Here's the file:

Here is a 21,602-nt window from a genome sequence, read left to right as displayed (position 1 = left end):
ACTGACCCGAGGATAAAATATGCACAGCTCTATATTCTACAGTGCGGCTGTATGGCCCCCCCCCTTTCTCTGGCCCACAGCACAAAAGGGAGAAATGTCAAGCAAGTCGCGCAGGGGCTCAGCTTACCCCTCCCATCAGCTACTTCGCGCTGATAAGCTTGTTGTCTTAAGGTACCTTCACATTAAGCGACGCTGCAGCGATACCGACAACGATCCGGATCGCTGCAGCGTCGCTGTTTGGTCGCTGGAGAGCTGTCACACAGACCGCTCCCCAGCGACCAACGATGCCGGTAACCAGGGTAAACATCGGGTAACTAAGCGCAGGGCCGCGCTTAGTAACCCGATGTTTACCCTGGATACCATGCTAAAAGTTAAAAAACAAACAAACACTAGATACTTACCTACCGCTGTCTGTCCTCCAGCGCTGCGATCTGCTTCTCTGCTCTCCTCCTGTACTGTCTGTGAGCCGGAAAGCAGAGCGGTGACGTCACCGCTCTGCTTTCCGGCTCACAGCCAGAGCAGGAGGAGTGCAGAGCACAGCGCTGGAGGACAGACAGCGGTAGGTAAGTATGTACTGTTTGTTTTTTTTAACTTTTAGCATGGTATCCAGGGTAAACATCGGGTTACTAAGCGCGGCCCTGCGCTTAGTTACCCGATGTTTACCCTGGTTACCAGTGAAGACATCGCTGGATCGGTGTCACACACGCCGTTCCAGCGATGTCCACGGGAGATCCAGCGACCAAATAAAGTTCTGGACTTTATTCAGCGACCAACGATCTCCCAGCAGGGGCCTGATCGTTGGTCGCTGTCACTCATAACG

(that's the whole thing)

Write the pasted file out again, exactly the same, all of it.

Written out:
Here is a 21,602-nt window from a genome sequence, read left to right as displayed (position 1 = left end):
ACTGACCCGAGGATAAAATATGCACAGCTCTATATTCTACAGTGCGGCTGTATGGCCCCCCCCCTTTCTCTGGCCCACAGCACAAAAGGGAGAAATGTCAAGCAAGTCGCGCAGGGGCTCAGCTTACCCCTCCCATCAGCTACTTCGCGCTGATAAGCTTGTTGTCTTAAGGTACCTTCACATTAAGCGACGCTGCAGCGATACCGACAACGATCCGGATCGCTGCAGCGTCGCTGTTTGGTCGCTGGAGAGCTGTCACACAGACCGCTCCCCAGCGACCAACGATGCCGGTAACCAGGGTAAACATCGGGTAACTAAGCGCAGGGCCGCGCTTAGTAACCCGATGTTTACCCTGGATACCATGCTAAAAGTTAAAAAACAAACAAACACTAGATACTTACCTACCGCTGTCTGTCCTCCAGCGCTGCGATCTGCTTCTCTGCTCTCCTCCTGTACTGTCTGTGAGCCGGAAAGCAGAGCGGTGACGTCACCGCTCTGCTTTCCGGCTCACAGCCAGAGCAGGAGGAGTGCAGAGCACAGCGCTGGAGGACAGACAGCGGTAGGTAAGTATGTACTGTTTGTTTTTTTTAACTTTTAGCATGGTATCCAGGGTAAACATCGGGTTACTAAGCGCGGCCCTGCGCTTAGTTACCCGATGTTTACCCTGGTTACCAGTGAAGACATCGCTGGATCGGTGTCACACACGCCGTTCCAGCGATGTCCACGGGAGATCCAGCGACCAAATAAAGTTCTGGACTTTATTCAGCGACCAACGATCTCCCAGCAGGGGCCTGATCGTTGGTCGCTGTCACTCATAACG